As we look forward to spring and the summer rafting season, we can’t help but get excited. After a relatively dry winter last year, the Snowpack in the Colorado high country is deep. And that means great rafting conditions ahead!

Currently, statewide snowpack is at 115% of normal levels. Right here in the Colorado River basin, we’re sitting at 113% of normal. With this much snow in the high country, we can expect an extended season for Gore Creek and the Eagle River. With the weather outlook, we expect both the Eagle and Gore Creek to run in prime conditions through mid-July.

When the Eagle River is at its peak, it’s some of the best whitewater in the country. If the prime season on the Eagle ran longer into the summer, it would rival the Arkansas River in use numbers. But what makes the Eagle River is unique, is the steady downward gradient. The upper section from Minturn to Avon features a consistent elevation drop, essentially creating a 10-mile long wave train.

If you’ve never experienced Gore Creek or the Eagle River, this will be the year to do it!

Colorado Rafting trip

Meanwhile, over in the Arkansas River basin, snowpack is currently at about 124% of normal. After the spring thaw begins, we’re going to see a long, and memorable summer of whitewater rafting on the Ark.

The world-famous Pine Creek and Numbers sections of the Arkansas boast some of the best class IV and V whitewater rafting in the country. Further downstream, Browns Canyon National Monument offers a trip through an incredibly scenic gorge with 10 miles of class III rapids. Add to this a backdrop of 14,000-foot peaks and rocky desert landscapes, and it’s easy to see why the Ark is a popular rafting destination.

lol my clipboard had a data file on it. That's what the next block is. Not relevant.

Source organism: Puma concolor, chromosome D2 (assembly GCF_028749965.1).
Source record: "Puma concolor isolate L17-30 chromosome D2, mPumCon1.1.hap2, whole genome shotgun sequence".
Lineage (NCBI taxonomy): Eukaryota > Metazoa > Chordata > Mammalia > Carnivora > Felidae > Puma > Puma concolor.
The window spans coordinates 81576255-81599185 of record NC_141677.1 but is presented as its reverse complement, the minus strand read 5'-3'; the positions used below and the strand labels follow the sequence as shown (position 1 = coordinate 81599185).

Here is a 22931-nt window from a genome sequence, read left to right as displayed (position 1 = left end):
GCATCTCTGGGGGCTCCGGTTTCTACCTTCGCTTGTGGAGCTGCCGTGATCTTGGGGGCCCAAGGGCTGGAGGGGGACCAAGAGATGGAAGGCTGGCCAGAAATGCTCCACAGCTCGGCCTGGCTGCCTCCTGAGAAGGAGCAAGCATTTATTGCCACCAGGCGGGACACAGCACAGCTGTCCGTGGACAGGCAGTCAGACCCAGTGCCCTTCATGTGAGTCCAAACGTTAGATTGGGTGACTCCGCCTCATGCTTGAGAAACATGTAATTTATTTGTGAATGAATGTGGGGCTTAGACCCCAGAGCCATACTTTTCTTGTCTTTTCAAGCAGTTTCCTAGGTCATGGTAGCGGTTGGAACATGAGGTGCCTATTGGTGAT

The 2019 rafting season in Colorado is shaping up to be a memorable one. If you’re planning a trip to Colorado this year, be sure and reserve dates early for your whitewater adventure.

To learn more, visit our Rafting Page. If you have questions or to book a trip, please call us at 970-476-3700 or contact us online.

Colorado Snowpack Update from the Vail Valley

Snowpack here in the Vail Valley and along the Colorado River watershed has been excellent so far this season! After a dry winter last year, we are happy to experience great early season conditions into the New Year.

Snowmobile guests are having a blast here at our Mountain Base.  Snowpack in the Colorado River basin is currently over 100% of normal, and better than 150% compared to last year. We’ve enjoyed great snowmobile conditions so far this season, and storms keep bringing new snow.

Vail Snowpack Update

Our mountain base of operations is home to 2,500 feet of vertical. We have more than 100 miles of trails on a mountain larger than Vail ski area. These trails were custom-designed by the team at Sage, specifically for our guests. And with the best grooming equipment in the business, trails are always in prime condition.

Our snowmobile trails wind through a variety of expansive Colorado backcountry habitats. Our guests enjoy sweeping views of the Vail Valley and the Eagle River Canyon. It’s the perfect place to escape from the crowded ski slopes on a real mountain adventure.